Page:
Steamboat resident creates cookbook, promises ‘Damn Good’ recipes for a healthier lifestyle

Peggy Curry holds a copy of her cookbook "Damn Good Gluten Free" at her home in downtown Steamboat Springs Wednesday Sept. 7, 2022. The author will be at the Off the Beaten Path Bookstore from 11 a.m. to 2 p.m. Saturday, Sept. 10.
John F. Russell/Steamboat Pilot & Today

For nearly three decades, Peggy Curry’s passion for food has fueled her personal projects. Now, she wants to share her recipes for better health in a new cookbook, “Damn Good Gluten Free.”

“For 30 years, I’ve been teaching people how to eat for their health,” said Curry, who splits her time between Manhattan Beach, California, and Steamboat Springs. “I started teaching people how to eat for their health because my mother had breast cancer. She fought it for 11 years, and I saw how food really made a difference for her until she passed away.”

During that time, Curry started reaching out to people and offering instruction on how eating better foods could change their lives.

“I started teaching people how to eat for their health, teaching  parents how to cook and nourish their kids and their families,” Curry said. “I want to help people really look at this whole aspect of food and how it can heal, how it brings families together. The family dinner table is huge when raising families, especially in this fast-paced world.”

Her passion to introduce people to the power of food led to several endeavors including Evy’s Garden, which produces an organic marinara sauce named after her mother, Evy Rosenbloom, who died 1994.

Curry also co-founded GrowingGreat and developed a curriculum that is used by the nonprofit as it pursues its goal of empowering children to make healthy food choices through hands-on science and garden education. Curry said the organization’s programs have expanded across the United States in the past 23 years, reaching hundreds of thousands of children and their families.

Then 12 years ago, after Curry and her four daughters were all diagnosed as gluten intolerant, she joined her daughter Megan Curry to create Curry Girls Kitchen. The mission was to help people discover a healthy lifestyle by offering delicious gluten-free recipes, one-on-one coaching, cooking classes, cleansing with food reset courses and cookbooks.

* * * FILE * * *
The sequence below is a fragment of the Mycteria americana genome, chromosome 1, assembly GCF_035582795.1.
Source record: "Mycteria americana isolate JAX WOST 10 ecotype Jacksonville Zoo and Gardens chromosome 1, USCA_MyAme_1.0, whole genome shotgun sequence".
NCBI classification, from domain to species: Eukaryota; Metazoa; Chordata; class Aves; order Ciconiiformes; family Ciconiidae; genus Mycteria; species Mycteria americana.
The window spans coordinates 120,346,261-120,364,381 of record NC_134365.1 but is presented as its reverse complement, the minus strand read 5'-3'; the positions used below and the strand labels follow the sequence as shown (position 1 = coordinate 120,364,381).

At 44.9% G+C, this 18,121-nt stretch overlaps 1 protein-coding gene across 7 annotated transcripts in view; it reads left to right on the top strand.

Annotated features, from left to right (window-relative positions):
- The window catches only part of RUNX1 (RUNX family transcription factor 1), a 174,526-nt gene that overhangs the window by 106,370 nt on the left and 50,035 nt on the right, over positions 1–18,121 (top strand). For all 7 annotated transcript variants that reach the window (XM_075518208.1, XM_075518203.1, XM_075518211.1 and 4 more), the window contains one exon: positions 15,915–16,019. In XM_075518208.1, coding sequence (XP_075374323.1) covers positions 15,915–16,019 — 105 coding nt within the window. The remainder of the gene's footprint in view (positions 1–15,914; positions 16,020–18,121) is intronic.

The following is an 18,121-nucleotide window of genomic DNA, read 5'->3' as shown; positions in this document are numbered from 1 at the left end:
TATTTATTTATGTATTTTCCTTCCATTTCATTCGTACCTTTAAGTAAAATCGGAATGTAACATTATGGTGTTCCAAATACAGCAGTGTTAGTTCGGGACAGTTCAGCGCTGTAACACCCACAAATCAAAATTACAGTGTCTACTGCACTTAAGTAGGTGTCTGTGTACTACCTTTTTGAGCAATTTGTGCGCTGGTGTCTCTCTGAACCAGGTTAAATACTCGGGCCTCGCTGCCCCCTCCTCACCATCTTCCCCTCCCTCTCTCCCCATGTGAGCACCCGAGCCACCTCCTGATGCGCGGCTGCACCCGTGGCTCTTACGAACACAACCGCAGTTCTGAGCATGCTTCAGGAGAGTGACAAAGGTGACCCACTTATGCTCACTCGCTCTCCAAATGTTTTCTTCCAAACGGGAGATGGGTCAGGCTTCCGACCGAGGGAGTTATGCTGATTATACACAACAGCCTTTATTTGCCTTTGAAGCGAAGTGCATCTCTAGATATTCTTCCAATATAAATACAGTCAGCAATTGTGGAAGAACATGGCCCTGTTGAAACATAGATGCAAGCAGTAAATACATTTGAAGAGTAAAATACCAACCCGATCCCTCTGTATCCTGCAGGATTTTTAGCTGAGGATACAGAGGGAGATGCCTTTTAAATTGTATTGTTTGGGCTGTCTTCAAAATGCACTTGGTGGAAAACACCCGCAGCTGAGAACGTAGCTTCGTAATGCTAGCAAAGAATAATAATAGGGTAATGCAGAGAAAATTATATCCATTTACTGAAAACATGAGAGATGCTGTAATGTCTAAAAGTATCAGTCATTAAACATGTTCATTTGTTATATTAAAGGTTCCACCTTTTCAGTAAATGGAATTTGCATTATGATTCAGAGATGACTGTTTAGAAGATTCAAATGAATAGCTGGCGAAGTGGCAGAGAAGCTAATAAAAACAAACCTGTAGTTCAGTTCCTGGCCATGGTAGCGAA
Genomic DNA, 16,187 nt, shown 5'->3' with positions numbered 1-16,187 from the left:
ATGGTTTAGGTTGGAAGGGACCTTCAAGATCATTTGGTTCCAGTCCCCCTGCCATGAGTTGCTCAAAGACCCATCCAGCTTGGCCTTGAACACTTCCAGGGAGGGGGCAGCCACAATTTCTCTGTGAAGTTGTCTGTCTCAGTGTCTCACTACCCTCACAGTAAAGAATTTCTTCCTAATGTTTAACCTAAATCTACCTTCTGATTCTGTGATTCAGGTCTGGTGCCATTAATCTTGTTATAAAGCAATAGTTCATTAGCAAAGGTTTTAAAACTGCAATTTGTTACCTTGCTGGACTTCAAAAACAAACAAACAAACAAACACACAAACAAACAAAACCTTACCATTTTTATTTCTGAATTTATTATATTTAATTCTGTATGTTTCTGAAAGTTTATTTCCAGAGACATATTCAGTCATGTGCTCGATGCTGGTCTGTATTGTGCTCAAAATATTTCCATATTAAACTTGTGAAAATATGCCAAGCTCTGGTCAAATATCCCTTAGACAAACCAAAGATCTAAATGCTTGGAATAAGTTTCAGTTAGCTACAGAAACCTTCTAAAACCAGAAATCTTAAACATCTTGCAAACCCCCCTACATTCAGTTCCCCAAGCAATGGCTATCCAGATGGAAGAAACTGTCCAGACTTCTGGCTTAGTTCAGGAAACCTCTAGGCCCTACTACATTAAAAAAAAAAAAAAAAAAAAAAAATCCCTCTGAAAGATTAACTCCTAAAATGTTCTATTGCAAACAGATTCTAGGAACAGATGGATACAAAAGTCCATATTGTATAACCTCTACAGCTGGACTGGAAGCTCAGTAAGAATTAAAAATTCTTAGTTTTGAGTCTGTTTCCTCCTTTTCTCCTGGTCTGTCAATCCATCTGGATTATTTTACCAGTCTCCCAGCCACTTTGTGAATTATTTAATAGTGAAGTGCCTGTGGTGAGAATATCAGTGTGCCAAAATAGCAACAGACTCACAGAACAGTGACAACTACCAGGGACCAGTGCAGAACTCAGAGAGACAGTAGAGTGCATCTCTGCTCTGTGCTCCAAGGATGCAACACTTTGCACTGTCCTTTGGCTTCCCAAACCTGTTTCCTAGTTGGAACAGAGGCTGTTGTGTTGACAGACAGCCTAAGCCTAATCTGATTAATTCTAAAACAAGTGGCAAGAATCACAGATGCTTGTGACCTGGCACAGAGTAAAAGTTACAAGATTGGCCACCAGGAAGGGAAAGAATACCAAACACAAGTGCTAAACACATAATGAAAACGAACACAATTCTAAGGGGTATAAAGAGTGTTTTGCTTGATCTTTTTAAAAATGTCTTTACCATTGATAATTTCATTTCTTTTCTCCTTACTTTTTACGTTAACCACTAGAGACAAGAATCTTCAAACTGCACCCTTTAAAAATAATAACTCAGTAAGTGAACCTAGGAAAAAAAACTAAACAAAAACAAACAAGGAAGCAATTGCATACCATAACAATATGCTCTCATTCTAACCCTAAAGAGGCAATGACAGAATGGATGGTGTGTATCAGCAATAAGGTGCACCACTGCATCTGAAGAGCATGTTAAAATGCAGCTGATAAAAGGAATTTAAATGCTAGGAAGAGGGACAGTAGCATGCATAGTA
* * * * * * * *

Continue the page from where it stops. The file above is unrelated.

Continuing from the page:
“It’s just my passion of helping people learn how to nourish their bodies, how to eat for their health and how to have a relationship around food,” Curry said.

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On Saturday, Sept. 10, Curry will introduce Steamboat Springs to her book, “Damn Good Gluten Free” during a book-signing event from 11 a.m. to 2 p.m. at Off the Beaten Path. She will sign copies of the book, which was released earlier this year, and share the 30-year journey that is reflected in its pages.

The book will be available at Off the Beaten Path.

“The beautiful thing with this book is that it is my tool,” Curry said. “We need those beneficial fats, beneficial proteins, beneficial carbs that are going to actually help us do the job that we want to do. Whether you’re in school, whether you’re at work, whether you’re a homemaker, whatever it is, your brain is connected to your gut. We know this today.”

Curry said she wanted the book to be more than just recipes. She wanted it to be a guide to help people make the right choices in their search for healthy food and offer tips on how people should set up their kitchen, as well as 140 adaptable recipes that are not just gluten-free, but are also dairy free, vegan, vegetarian, plant-based and paleo.

“Every recipe has a variation, so no matter what your condition is or what your palate enjoys or what you choose to eat, you can make one meal and everyone is happy at the table,” Curry said. “It doesn’t matter if you’re gluten free or not. This is whole food diet, no matter what preference you have, it’s damn good for everybody.”

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